Much has been made about how former Dallas Police Chief David Kunkle has raised and spent pennies on the dollar compared to Multi-Millions Mike Rawlings, and most recent docs filed with the City Secretary's Office show that in the days leading up tomorrow's run-off election, Kunkle has spent just $53,891.77, a pittance compared to the $715,977.56 doled out by the Rawlings campaign. Meanwhile a whopping 19,573 voted during the two weeks leading up to tomorrow's final face-off, almost 8,000 fewer than early risers for the Leppert-Oakley throwdown of '07. Dallas County elections officials acknowledge: The numbers are dismal. But if nothing else tomorrow night's election blogging shouldn't keep us up late.
Which brings us to this: My 2011 Dallas Mayoral Election Scrapbook (thanks, Michael's!) is thick with Rawlings mailers; they seem to arrive every other day, the latest bearing a brown briefcase and yet another reference to how Dallas needs a mayor who can "bring business & growth to Dallas" (so what's in the briefcase? Oh, calm down). The Kunkle mailers have been very few and awfully far between, but two showed up this week, including the one that follows titled "No more business as usual," lest you think he and Rawlings are somehow the same man.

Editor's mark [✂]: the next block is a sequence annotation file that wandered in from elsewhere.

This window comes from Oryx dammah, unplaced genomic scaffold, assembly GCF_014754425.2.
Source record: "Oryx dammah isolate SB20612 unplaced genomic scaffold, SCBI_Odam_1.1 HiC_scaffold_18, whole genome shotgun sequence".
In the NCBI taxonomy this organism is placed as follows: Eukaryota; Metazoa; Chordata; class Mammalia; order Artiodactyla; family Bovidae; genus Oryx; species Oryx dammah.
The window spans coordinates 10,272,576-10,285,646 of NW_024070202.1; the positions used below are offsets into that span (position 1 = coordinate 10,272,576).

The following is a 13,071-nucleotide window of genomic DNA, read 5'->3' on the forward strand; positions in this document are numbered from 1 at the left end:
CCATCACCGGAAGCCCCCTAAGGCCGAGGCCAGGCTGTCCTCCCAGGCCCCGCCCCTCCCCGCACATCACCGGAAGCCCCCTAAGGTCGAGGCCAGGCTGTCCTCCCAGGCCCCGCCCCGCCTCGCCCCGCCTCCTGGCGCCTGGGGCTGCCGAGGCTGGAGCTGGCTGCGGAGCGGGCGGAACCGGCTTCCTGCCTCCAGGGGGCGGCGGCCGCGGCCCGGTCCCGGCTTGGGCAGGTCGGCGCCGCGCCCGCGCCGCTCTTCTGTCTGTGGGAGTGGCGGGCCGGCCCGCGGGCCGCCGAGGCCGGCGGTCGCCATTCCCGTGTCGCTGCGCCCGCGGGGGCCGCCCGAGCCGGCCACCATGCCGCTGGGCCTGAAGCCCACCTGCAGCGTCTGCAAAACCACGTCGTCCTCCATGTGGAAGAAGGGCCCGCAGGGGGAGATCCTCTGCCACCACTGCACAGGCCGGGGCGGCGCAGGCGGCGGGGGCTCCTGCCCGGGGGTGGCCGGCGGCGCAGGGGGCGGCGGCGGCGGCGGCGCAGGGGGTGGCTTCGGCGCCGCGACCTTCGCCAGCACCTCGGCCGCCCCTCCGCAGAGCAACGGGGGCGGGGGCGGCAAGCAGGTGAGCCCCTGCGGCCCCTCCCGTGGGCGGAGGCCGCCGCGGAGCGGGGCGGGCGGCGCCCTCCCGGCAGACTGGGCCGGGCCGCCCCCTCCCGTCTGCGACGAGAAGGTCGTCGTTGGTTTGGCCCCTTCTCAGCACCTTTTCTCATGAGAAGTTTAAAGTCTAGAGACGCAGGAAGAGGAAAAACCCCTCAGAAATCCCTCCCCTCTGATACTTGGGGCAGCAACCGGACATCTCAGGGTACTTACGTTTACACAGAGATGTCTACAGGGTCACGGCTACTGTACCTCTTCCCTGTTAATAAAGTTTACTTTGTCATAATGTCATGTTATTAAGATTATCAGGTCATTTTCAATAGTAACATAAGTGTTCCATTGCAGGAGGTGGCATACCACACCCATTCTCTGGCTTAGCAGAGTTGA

Rawlings too has spent small fortunes on slick Web and TV spots, most produced by his friends at Jake:Ferguson. Kunkle's run zero -- that is, till this morning. It's a radio spot airing on a single station: KTCK-1310 AM, The Ticket. Which means, of course, it's built around one particular moment that occurred on the station long ago, when Kunkle was the commissioner and Greg Williams was a Hardliner. It's below.
Keep the Dallas Observer Free... Since we started the Dallas Observer, it has been defined as the free, independent voice of Dallas, and we would like to keep it that way. Offering our readers free access to incisive coverage of local news, food and culture. Producing stories on everything from political scandals to the hottest new bands, with gutsy reporting, stylish writing, and staffers who've won everything from the Society of Professional Journalists' Sigma Delta Chi feature-writing award to the Casey Medal for Meritorious Journalism. But with local journalism's existence under siege and advertising revenue setbacks having a larger impact, it is important now more than ever for us to rally support behind funding our local journalism. You can help by participating in our "I Support" membership program, allowing us to keep covering Dallas with no paywalls.